Updated: April 14, 2009, 5:00 PM ET

Bulls Send Pistons Into No-Man's-Land

With two nights of regular-season basketball to go, much remains up in the air.

But an actual playoff pairing was locked in Monday night: The Detroit Pistons will face the Cleveland Cavaliers in the Eastern Conference's 1 versus 8 matchup.

That's not good news for Detroit basketball. I think the one team Detroit (39-42) was looking forward to playing was the Orlando Magic, and it still had a chance to earn a date with Dwight Howard & Co. before losing at home to Chicago 91-88 on Monday night.

I think the Cavs, who locked up the NBA's overall No. 1 seed with a 117-109 win over Indiana, have a great chance to sweep the Pistons. I think the Pistons will get blasted the first two games at the Quicken Loans Arena. This Detroit team just doesn't have enough resolve, and if it loses those first two games, I don't think it will manage a comeback.

That means the Cavs will roll the credits, so to speak, on this run that Detroit has had. I don't think the team has bought into new coach Michael Curry, and it hasn't made the adjustment from Chauncey Billups to Allen Iverson. So the window is shut on Detroit, which is ensured of its first losing season since 2000-01.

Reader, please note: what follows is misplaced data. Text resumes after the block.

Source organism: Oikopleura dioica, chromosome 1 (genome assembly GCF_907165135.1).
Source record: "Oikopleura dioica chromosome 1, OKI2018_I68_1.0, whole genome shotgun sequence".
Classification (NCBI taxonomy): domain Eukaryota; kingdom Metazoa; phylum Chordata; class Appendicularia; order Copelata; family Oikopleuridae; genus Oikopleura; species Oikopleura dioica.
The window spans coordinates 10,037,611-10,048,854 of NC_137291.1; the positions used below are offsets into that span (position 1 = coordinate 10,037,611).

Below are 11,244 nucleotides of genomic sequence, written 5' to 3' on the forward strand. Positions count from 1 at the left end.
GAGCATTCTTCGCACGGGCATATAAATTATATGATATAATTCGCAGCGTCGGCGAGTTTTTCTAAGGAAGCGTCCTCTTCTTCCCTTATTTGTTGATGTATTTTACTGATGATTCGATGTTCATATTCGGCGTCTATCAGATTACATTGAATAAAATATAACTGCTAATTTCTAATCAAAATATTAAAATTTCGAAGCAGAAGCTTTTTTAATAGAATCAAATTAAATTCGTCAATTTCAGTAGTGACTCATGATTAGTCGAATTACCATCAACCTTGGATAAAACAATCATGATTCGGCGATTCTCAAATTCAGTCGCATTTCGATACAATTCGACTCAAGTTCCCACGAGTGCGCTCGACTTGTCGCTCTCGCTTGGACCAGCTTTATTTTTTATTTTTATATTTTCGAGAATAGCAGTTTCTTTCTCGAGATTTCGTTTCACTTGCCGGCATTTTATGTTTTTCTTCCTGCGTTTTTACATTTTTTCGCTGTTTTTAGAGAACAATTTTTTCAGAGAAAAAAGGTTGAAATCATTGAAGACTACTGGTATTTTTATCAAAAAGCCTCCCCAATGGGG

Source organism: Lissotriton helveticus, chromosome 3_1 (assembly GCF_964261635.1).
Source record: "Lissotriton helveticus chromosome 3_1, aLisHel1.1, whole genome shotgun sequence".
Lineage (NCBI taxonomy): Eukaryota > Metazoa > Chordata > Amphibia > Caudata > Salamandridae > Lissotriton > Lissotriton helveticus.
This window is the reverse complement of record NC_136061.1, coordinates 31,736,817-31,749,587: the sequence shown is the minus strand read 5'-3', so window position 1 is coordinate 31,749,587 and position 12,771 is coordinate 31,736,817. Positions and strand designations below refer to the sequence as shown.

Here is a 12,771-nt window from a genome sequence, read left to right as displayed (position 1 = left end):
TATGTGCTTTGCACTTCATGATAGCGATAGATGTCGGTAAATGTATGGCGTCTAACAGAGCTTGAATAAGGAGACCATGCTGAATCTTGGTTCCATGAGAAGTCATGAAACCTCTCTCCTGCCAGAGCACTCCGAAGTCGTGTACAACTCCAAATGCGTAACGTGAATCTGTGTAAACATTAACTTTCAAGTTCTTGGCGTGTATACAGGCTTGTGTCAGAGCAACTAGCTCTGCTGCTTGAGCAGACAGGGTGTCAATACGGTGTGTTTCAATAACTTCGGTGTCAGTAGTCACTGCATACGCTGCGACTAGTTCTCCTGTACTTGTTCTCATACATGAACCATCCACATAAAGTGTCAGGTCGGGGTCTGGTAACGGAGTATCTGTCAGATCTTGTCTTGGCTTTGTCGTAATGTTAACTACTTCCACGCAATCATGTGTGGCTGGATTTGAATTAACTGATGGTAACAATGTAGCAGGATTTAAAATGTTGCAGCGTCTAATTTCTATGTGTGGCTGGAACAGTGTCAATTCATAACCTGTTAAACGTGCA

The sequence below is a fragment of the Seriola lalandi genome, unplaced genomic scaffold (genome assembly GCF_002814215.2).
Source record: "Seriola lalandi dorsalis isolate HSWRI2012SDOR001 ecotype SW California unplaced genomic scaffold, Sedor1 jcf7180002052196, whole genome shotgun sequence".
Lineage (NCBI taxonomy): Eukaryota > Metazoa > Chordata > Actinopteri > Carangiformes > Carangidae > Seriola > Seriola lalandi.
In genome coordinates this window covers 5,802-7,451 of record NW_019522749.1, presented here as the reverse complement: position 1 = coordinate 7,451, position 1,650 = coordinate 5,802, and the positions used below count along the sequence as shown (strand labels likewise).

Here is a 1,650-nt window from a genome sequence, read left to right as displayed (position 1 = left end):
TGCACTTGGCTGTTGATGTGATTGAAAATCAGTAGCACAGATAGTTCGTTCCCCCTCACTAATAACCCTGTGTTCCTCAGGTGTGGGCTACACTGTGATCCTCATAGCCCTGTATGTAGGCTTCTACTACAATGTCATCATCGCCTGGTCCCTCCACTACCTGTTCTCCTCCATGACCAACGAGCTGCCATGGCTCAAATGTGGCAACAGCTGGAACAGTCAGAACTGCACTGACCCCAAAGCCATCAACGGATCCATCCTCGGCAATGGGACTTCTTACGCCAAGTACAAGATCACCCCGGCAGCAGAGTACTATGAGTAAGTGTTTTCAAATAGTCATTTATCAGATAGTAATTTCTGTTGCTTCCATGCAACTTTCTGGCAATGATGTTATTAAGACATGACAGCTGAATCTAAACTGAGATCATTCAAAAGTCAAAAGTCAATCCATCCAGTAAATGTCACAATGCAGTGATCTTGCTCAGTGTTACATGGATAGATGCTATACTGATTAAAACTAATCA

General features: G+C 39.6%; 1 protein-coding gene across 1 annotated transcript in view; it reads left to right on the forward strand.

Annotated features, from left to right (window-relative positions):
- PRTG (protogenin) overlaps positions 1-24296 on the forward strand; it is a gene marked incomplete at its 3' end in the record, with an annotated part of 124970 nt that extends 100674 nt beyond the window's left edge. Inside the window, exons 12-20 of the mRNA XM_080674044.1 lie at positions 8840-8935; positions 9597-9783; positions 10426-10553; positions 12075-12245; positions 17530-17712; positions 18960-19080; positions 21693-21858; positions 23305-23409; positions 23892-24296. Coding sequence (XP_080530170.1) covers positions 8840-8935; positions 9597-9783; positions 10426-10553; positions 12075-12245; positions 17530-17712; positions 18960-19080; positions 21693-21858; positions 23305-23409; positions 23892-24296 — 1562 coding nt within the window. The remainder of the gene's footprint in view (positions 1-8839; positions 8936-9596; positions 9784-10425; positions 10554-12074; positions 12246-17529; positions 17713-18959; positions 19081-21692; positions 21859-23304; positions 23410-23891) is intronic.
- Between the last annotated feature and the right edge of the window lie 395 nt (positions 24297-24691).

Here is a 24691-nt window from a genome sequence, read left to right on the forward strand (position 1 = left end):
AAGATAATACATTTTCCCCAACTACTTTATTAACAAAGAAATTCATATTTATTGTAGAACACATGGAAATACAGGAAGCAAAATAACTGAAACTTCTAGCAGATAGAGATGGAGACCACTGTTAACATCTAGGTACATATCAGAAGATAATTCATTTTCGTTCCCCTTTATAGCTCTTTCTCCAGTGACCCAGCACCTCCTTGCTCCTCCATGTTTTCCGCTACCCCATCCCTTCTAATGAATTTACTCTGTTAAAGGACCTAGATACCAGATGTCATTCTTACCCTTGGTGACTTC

Not so for the Bulls. They are playing great, and we saw another big performance by rookie Derrick Rose (24 points, 11 in the fourth quarter). Chicago (41-40) has a decent chance at holding the No. 6 seed over the No. 7 Sixers, leading Philadelphia by a half-game. The Bulls finish the season Wednesday against Toronto, while the 76ers have to play Boston and Cleveland.

The Bulls would rather play Orlando than Boston in the first round of the playoffs. You know you can run your offensive sets against the Magic and devise a game plan to play them. The No. 2 seed Celtics, meanwhile, can make a game ugly with their commitment to defense. Chicago has been as hot as anybody. It has a nice mix with veterans John Salmons and Brad Miller. Salmons is a guy who has great size for a swingman and can score over people.

The West seeds, meanwhile, remain up in the air after Monday's action.